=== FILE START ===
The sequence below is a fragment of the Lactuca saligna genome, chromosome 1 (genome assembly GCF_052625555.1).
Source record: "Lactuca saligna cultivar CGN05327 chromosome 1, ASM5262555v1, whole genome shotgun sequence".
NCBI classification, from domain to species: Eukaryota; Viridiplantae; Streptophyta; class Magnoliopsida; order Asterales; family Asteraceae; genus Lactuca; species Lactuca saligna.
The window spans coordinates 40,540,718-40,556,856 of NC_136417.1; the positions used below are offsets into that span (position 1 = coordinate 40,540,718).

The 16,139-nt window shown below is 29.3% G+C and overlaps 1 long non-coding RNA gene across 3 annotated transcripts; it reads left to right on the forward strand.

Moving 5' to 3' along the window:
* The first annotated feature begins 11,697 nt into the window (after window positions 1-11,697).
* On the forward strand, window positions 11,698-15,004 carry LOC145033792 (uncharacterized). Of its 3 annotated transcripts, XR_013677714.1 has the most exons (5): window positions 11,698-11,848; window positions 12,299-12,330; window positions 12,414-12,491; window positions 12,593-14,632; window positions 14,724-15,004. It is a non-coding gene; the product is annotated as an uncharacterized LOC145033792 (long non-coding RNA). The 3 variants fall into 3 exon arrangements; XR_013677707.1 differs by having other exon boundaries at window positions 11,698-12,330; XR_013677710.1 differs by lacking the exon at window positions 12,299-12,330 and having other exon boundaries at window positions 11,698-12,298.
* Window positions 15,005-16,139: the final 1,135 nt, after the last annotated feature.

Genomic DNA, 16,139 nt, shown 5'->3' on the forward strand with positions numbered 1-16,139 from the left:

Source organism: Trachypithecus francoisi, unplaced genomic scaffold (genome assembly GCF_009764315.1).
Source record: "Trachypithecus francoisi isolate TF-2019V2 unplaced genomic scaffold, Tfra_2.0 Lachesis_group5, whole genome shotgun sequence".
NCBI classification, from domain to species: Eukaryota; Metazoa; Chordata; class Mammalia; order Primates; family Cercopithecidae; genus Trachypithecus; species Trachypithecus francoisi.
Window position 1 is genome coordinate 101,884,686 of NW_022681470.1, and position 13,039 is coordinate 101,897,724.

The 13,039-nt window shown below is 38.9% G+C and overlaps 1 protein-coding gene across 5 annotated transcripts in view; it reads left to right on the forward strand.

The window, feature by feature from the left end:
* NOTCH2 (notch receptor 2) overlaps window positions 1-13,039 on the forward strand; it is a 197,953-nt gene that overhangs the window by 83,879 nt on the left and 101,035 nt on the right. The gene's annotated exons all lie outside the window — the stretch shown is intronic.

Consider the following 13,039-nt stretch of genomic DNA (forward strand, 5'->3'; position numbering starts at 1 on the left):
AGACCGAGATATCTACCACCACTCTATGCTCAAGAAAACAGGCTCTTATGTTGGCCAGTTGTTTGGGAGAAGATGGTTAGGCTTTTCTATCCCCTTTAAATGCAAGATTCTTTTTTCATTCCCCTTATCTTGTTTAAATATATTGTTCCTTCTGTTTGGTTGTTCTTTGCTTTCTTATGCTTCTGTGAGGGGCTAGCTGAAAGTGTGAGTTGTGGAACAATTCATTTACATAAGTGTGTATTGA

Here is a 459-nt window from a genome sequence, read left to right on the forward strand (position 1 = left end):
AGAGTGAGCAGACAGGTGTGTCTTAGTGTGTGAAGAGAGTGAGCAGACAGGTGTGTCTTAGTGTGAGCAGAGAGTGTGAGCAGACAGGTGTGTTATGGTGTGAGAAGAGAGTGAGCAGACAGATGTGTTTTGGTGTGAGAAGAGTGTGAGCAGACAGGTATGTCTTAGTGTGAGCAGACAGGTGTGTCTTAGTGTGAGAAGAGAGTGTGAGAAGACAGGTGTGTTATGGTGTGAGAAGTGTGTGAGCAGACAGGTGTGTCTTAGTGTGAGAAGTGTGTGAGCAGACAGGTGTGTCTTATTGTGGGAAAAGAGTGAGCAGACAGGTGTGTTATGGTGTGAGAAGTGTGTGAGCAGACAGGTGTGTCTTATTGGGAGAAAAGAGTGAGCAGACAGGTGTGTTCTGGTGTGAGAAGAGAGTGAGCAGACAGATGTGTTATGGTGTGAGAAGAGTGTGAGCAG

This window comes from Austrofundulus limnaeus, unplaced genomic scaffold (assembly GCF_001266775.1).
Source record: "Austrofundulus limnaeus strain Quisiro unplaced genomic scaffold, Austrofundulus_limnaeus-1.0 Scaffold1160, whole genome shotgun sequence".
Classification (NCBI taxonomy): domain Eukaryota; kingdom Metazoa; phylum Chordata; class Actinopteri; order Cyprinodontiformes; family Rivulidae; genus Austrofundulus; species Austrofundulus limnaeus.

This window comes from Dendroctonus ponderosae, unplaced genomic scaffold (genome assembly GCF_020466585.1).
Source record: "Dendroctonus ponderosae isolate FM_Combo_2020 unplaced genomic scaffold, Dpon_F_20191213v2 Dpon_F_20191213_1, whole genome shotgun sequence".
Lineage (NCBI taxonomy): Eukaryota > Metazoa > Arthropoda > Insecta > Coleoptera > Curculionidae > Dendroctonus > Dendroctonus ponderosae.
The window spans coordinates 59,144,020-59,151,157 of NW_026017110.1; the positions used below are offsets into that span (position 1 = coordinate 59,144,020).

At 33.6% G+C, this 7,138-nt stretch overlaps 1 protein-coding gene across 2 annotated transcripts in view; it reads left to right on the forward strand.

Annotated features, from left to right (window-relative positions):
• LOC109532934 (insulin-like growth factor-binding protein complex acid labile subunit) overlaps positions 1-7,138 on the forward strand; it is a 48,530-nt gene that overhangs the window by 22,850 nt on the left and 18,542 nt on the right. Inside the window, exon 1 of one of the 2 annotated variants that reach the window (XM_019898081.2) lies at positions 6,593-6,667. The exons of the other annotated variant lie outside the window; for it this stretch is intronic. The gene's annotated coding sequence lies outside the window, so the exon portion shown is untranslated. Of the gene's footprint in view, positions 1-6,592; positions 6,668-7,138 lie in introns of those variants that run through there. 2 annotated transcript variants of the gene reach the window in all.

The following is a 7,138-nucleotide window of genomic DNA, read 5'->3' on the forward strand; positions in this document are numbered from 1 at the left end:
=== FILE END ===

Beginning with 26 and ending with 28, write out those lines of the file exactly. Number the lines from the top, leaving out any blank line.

Source record: "Dendroctonus ponderosae isolate FM_Combo_2020 unplaced genomic scaffold, Dpon_F_20191213v2 Dpon_F_20191213_1, whole genome shotgun sequence".
Lineage (NCBI taxonomy): Eukaryota > Metazoa > Arthropoda > Insecta > Coleoptera > Curculionidae > Dendroctonus > Dendroctonus ponderosae.
The window spans coordinates 59,144,020-59,151,157 of NW_026017110.1; the positions used below are offsets into that span (position 1 = coordinate 59,144,020).